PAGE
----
The secondary characters were surprisingly well-developed. At first it seemed like Matt's dad would just be the nasty father who didn't really have any reason to be that way but I was pleasantly surprised when his back-story was revealed. He had a lot more going on than I originally thought and while I never really felt anything for him, by the end I could kind of understand him. Shauna was my favorite character by far. She was super nice and funny and lovable and she was the best friend ever to Matt. She stuck with him through everything and even when she was super mad at him she always cared for him. And while the rest of the characters play a big role in the story they weren't actually present for a lot of the book. However they were well-developed and I really felt connected to them.

The story itself actually reminds me a bit of another military related book that was released this year; In Honor by Jessi Kirby. Now don't get me wrong I'm not saying they are anything alike it's just that the stories have some similarities that I really enjoyed in both of them. Matt finds out some things about his brother and he sets off on a road-trip to do one last thing to honor T.J. The road trip is only a minor part of the story; it's what he finds when he reaches his destination that really changes everything for him. There was so much more to the story than the summary hinted at and there were quite a few surprising revelations. I would say that Personal Effects is a more serious, boy version of In Honor.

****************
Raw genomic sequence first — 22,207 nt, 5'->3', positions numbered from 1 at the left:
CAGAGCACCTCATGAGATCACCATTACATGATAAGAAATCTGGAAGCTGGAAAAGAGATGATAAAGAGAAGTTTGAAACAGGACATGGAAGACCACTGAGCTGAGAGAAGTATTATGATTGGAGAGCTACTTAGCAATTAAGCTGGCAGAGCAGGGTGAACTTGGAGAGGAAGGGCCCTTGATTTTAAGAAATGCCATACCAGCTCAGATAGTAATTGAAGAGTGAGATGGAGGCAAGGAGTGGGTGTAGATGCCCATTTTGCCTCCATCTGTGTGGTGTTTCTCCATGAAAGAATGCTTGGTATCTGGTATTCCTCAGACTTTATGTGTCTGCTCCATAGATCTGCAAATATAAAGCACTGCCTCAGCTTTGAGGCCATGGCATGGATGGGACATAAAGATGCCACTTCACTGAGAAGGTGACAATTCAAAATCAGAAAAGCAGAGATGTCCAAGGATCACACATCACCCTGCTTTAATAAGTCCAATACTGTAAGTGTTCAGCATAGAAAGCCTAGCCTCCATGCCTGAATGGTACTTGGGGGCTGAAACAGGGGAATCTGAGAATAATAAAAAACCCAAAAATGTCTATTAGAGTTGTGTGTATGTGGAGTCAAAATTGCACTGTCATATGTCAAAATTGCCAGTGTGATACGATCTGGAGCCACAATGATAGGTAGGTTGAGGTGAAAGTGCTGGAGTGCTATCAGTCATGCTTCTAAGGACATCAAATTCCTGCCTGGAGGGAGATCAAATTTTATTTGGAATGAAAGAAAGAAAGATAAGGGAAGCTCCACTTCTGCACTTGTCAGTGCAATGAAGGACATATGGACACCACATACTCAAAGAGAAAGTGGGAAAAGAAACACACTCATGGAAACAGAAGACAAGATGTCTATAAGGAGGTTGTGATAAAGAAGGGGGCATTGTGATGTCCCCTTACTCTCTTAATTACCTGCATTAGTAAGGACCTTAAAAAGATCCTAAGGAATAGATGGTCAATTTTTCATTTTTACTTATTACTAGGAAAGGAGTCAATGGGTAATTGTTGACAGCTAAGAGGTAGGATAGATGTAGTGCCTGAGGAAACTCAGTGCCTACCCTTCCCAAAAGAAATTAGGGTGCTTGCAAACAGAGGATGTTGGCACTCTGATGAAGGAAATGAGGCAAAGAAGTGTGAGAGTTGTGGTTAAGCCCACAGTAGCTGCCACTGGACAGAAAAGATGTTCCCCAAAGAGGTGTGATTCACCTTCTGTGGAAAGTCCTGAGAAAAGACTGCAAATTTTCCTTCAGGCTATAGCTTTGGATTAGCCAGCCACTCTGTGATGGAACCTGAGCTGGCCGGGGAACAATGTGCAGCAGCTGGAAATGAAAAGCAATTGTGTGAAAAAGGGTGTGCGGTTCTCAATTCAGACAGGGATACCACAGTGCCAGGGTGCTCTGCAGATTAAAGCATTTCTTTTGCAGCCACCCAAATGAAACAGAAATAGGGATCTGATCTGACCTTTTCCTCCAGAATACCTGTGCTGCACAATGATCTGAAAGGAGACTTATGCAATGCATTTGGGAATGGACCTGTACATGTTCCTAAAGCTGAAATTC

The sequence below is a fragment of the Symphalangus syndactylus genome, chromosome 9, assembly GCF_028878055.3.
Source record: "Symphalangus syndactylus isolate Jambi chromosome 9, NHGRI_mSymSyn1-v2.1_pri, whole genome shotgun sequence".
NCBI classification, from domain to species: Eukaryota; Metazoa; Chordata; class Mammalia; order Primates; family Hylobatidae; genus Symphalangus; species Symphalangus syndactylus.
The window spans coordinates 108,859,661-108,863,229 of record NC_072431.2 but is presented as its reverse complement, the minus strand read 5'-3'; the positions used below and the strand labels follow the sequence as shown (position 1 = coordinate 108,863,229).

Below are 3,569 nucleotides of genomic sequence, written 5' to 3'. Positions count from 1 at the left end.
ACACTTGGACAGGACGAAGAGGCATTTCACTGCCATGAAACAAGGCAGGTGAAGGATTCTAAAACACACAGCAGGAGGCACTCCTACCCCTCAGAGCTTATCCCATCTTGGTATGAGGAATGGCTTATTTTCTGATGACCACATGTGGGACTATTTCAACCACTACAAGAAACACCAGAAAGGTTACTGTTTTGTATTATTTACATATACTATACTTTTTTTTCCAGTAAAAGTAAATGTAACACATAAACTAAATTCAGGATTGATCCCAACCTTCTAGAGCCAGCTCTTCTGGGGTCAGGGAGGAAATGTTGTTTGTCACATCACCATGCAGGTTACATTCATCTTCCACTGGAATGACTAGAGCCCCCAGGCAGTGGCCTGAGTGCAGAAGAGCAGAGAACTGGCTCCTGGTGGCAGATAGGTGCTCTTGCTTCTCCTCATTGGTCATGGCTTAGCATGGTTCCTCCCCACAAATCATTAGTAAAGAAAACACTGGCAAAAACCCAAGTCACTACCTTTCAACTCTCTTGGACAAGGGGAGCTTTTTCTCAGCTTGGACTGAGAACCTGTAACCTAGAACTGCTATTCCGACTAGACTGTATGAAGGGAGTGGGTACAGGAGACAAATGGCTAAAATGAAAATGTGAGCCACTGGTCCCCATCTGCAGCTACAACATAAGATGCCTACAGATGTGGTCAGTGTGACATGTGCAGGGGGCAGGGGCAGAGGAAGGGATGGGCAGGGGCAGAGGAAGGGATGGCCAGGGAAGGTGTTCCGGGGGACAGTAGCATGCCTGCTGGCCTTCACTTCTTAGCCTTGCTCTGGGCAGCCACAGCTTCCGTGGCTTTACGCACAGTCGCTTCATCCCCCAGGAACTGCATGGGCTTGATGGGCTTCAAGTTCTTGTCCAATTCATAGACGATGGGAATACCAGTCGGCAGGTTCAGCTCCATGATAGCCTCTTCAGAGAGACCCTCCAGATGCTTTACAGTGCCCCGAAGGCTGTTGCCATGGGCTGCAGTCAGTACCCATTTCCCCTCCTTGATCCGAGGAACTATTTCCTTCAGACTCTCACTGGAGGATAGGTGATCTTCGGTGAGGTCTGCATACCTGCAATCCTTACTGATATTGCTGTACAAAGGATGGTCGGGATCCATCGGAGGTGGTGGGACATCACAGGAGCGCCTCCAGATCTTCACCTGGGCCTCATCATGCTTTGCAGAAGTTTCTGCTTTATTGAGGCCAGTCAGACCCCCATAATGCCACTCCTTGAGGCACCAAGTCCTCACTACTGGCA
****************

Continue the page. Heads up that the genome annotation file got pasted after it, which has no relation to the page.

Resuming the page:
Overall, Personal Effects is another fabulous contemporary for 2012. Military related books seem to be a new trend this year and of the few that I have read I think Personal Effects is definitely one of the best!
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1 of 1 people found the following review helpful
5.0 out of 5 stars A Powerful Book, September 11, 2012
This review is from: Personal Effects (Hardcover)
Matt has lost his brother, T.J., while T.J. served in the military, and now Matt has a lot to deal with. Like his father isn't a nice man and he's having anger management problems at school. Then T.J.'s personal effects arrive and Matt finds love letters written to T.J. from a girl named Celia. So he plans a road trip with his best friend, Shauna--who is becoming more than a friend--to learn more about Celia and about his dead brother. And the story is about him coming to terms with his brother's death.

Loved the writing of this one, loved how "guyish" Matt sounds, even though it was written by a woman!